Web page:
Financial Risk Managers Ready for Uncertainty of Political Landscape
By KATIE KUEHNER-HEBERT, a freelance writer based in San Diego with more than two decades of journalism experience and expertise in financial writing
The massive Republican sweep in the midterm elections will likely spell at least some tweaks to the new Dodd-Frank Wall Street Reform and Consumer Protection Act, but risk managers at financial institutions should continue to prepare for the massive new requirements that the still Democrat-controlled Senate won't give up. So said several industry experts, who speculated on the likely changes to the financial reform law, once the new Congress convenes in January.
Signed into law in July in response to the financial crisis, Dodd-Frank has been regarded as the most sweeping change to financial regulation in the United States since the Great Depression. It created 243 new mandated requirements in almost every aspect of the financial services industry that regulators must now promulgate.
Whatever changes to the new law Republicans introduce in the new House will be met with resistance in the Democrat-controlled Senate and could face a veto by Obama, sources said. As such, any changes would likely have to be bipartisan.
Peter Went, vice president at the Global Association of Risk Professionals, said there could be some bipartisan tweaking to the Volcker Rule on proprietary trading, which involves derivatives trading using central counterparty clearing houses and quantitative retention rules for securities activities. To what extent is still anybody's guess, though risk managers at banks would still need to be prepared for moderate changes.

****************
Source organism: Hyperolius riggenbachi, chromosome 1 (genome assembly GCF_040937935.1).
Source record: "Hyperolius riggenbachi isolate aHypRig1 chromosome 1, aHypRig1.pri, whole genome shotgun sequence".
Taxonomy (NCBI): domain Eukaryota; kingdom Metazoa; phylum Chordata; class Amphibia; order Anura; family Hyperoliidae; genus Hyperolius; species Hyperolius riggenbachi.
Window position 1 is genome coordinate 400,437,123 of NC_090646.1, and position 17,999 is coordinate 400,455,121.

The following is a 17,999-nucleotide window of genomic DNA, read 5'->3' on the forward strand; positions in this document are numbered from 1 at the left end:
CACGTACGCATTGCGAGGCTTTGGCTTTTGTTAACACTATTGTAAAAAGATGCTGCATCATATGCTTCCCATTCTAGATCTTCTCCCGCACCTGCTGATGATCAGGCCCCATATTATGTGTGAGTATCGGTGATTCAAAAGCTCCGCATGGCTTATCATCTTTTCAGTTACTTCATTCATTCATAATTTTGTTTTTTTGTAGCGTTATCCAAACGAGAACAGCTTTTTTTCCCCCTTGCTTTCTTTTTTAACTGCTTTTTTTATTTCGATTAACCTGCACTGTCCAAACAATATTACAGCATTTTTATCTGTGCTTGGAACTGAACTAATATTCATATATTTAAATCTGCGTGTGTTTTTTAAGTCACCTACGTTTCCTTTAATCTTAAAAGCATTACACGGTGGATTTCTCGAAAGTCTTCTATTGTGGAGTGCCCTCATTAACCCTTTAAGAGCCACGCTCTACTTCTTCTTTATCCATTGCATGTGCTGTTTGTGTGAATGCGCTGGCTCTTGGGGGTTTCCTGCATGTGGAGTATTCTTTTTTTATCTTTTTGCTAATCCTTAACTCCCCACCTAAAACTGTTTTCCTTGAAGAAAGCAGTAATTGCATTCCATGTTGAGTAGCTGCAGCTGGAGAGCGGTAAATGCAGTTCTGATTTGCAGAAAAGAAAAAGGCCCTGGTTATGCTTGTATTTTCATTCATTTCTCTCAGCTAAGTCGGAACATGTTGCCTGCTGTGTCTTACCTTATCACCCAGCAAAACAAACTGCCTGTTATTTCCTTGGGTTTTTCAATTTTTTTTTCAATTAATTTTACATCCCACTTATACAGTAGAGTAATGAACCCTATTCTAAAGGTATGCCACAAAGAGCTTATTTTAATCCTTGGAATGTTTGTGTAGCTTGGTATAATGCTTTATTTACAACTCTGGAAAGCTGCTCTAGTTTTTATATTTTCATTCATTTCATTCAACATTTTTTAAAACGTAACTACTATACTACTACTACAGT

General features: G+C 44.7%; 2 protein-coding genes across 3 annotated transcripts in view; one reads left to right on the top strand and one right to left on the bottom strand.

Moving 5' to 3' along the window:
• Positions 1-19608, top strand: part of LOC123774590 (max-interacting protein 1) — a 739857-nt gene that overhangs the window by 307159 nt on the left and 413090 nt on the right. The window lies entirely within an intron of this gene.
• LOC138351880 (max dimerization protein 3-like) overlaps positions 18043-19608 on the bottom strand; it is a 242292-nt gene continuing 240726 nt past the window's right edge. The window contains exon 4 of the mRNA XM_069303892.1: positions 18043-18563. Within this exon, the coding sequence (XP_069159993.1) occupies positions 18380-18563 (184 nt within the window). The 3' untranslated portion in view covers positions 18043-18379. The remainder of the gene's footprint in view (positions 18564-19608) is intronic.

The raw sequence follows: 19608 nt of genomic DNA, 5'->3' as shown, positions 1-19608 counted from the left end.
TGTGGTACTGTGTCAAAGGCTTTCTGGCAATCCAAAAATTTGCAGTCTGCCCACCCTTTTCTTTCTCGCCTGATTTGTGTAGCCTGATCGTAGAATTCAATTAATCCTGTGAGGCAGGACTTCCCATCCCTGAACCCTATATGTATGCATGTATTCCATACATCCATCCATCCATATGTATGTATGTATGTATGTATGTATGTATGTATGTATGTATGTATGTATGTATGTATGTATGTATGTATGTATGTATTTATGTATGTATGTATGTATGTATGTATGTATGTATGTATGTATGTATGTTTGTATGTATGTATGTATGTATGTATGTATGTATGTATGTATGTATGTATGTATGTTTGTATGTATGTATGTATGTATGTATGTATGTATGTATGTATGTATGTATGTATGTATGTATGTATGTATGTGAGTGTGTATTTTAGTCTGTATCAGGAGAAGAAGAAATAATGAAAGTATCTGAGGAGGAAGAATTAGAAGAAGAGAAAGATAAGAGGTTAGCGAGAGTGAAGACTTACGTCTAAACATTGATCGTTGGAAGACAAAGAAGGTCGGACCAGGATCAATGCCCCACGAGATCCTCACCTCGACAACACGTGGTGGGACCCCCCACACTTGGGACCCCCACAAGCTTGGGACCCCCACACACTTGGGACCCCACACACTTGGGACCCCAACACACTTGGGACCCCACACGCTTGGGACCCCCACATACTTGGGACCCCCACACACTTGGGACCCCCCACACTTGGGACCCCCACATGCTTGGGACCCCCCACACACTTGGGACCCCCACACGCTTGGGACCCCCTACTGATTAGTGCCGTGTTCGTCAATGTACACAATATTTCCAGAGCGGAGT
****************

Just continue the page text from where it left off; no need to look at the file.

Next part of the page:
"It would put a bigger onus on risk managers to work with regulators to contain propriety risk trading," Went said.
If regulators allow banks to trade derivatives under prior models, it would also put more demand on risk managers, Went said.
Risk managers "will have to work harder on understanding those risks that the banks will have to retain," said Went, if the quantitative retention rules for securities activities are eased.
Bill Githens, president and chief executive of the Risk Management Association, said that his Philadelphia-based, financial services-geared group doesn't expect any real changes in the law, and that the industry is just waiting for the regulators to fill in the details. For risk managers at banks, that spells continued uncertainty.
One thing is certain though: All expect final implementation of the new rules to be costly and burdensome to financial institutions, said Githens.
"Risk managers have accepted that change is coming and are focusing on managing that change effectively," Githen said. "They're thinking about how the new rules may impact business models and are adapting the business framework as necessary."
One thing that Republicans could do is give regulators more time to write all of the new regulations required under the Dodd-Frank law, according to Richard Epstein, a New York University law professor and a Manhattan Institute visiting scholar.
Moreover, the new Congress might opt to let those regulators that are in charge of making sure banks are safe and sound--the Federal Deposit Insurance Corp., Office of the Comptroller of the Currency and the Federal Reserve--be the agencies to actually promulgate the new consumer regulations that fall under the purview of the Bureau of Consumer Financial Protection, said Steve Verdier, executive vice president of congressional relations at the Independent Community Bankers of America.
That way, "the new agency doesn't impose restrictions on banking activities that undermine or are not consistent with the sound operations of banks," Verdier said.
November 5, 2010
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